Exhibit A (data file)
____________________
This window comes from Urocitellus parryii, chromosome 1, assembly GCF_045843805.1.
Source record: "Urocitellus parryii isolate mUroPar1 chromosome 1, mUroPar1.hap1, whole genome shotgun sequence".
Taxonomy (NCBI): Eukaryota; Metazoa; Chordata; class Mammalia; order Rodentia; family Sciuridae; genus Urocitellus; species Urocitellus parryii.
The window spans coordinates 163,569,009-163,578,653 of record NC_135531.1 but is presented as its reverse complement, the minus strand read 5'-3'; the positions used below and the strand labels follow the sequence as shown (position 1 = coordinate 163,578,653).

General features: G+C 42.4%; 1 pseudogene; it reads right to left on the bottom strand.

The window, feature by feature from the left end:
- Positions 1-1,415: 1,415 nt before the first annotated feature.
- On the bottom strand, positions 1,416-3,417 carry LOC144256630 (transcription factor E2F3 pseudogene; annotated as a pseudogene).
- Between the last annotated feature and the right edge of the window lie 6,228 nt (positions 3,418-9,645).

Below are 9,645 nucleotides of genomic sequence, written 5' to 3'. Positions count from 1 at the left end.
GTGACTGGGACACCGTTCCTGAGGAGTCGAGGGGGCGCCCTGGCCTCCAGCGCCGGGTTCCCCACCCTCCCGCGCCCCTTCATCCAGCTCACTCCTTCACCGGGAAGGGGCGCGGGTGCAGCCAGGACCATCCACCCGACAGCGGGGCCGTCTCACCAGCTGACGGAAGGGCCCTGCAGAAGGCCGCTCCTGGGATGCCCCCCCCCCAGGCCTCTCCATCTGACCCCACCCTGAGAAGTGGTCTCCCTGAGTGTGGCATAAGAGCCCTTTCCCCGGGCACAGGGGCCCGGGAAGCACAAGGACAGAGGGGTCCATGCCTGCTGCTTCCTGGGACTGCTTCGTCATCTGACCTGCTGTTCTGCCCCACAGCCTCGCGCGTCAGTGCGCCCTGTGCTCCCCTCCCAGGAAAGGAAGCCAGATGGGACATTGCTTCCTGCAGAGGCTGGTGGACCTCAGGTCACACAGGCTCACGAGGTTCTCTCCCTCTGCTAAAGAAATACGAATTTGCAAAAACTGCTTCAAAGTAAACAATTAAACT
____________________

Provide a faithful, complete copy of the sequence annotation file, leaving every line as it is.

This window comes from Urocitellus parryii, chromosome 1, assembly GCF_045843805.1.
Source record: "Urocitellus parryii isolate mUroPar1 chromosome 1, mUroPar1.hap1, whole genome shotgun sequence".
Taxonomy (NCBI): Eukaryota; Metazoa; Chordata; class Mammalia; order Rodentia; family Sciuridae; genus Urocitellus; species Urocitellus parryii.
The window spans coordinates 163,569,009-163,578,653 of record NC_135531.1 but is presented as its reverse complement, the minus strand read 5'-3'; the positions used below and the strand labels follow the sequence as shown (position 1 = coordinate 163,578,653).

General features: G+C 42.4%; 1 pseudogene; it reads right to left on the bottom strand.

The window, feature by feature from the left end:
- Positions 1-1,415: 1,415 nt before the first annotated feature.
- On the bottom strand, positions 1,416-3,417 carry LOC144256630 (transcription factor E2F3 pseudogene; annotated as a pseudogene).
- Between the last annotated feature and the right edge of the window lie 6,228 nt (positions 3,418-9,645).

Below are 9,645 nucleotides of genomic sequence, written 5' to 3'. Positions count from 1 at the left end.
GTGACTGGGACACCGTTCCTGAGGAGTCGAGGGGGCGCCCTGGCCTCCAGCGCCGGGTTCCCCACCCTCCCGCGCCCCTTCATCCAGCTCACTCCTTCACCGGGAAGGGGCGCGGGTGCAGCCAGGACCATCCACCCGACAGCGGGGCCGTCTCACCAGCTGACGGAAGGGCCCTGCAGAAGGCCGCTCCTGGGATGCCCCCCCCCCAGGCCTCTCCATCTGACCCCACCCTGAGAAGTGGTCTCCCTGAGTGTGGCATAAGAGCCCTTTCCCCGGGCACAGGGGCCCGGGAAGCACAAGGACAGAGGGGTCCATGCCTGCTGCTTCCTGGGACTGCTTCGTCATCTGACCTGCTGTTCTGCCCCACAGCCTCGCGCGTCAGTGCGCCCTGTGCTCCCCTCCCAGGAAAGGAAGCCAGATGGGACATTGCTTCCTGCAGAGGCTGGTGGACCTCAGGTCACACAGGCTCACGAGGTTCTCTCCCTCTGCTAAAGAAATACGAATTTGCAAAAACTGCTTCAAAGTAAACAATTAAACT